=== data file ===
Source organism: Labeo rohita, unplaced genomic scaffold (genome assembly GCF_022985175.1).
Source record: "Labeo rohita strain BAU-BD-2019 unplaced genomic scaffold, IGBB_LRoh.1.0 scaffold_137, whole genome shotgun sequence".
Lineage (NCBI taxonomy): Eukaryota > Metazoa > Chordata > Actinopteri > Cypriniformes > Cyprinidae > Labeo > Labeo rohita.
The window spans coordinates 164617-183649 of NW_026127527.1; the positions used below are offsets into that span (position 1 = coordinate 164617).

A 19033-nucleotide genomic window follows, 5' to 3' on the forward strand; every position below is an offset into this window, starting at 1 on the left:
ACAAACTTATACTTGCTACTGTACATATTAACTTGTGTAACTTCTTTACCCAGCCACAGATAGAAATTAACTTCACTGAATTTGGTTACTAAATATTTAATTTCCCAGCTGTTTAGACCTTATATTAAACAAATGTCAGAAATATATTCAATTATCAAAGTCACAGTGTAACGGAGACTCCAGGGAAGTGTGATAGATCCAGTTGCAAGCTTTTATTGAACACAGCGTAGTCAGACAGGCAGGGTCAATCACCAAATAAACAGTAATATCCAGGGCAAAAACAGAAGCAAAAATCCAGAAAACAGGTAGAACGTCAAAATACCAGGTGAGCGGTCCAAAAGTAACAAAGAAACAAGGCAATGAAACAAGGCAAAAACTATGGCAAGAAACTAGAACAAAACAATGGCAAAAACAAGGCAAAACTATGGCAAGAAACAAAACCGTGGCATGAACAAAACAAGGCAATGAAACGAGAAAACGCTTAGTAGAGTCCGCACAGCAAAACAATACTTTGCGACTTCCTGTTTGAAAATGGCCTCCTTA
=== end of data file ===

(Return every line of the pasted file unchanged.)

Source organism: Labeo rohita, unplaced genomic scaffold (genome assembly GCF_022985175.1).
Source record: "Labeo rohita strain BAU-BD-2019 unplaced genomic scaffold, IGBB_LRoh.1.0 scaffold_137, whole genome shotgun sequence".
Lineage (NCBI taxonomy): Eukaryota > Metazoa > Chordata > Actinopteri > Cypriniformes > Cyprinidae > Labeo > Labeo rohita.
The window spans coordinates 164617-183649 of NW_026127527.1; the positions used below are offsets into that span (position 1 = coordinate 164617).

A 19033-nucleotide genomic window follows, 5' to 3' on the forward strand; every position below is an offset into this window, starting at 1 on the left:
ACAAACTTATACTTGCTACTGTACATATTAACTTGTGTAACTTCTTTACCCAGCCACAGATAGAAATTAACTTCACTGAATTTGGTTACTAAATATTTAATTTCCCAGCTGTTTAGACCTTATATTAAACAAATGTCAGAAATATATTCAATTATCAAAGTCACAGTGTAACGGAGACTCCAGGGAAGTGTGATAGATCCAGTTGCAAGCTTTTATTGAACACAGCGTAGTCAGACAGGCAGGGTCAATCACCAAATAAACAGTAATATCCAGGGCAAAAACAGAAGCAAAAATCCAGAAAACAGGTAGAACGTCAAAATACCAGGTGAGCGGTCCAAAAGTAACAAAGAAACAAGGCAATGAAACAAGGCAAAAACTATGGCAAGAAACTAGAACAAAACAATGGCAAAAACAAGGCAAAACTATGGCAAGAAACAAAACCGTGGCATGAACAAAACAAGGCAATGAAACGAGAAAACGCTTAGTAGAGTCCGCACAGCAAAACAATACTTTGCGACTTCCTGTTTGAAAATGGCCTCCTTA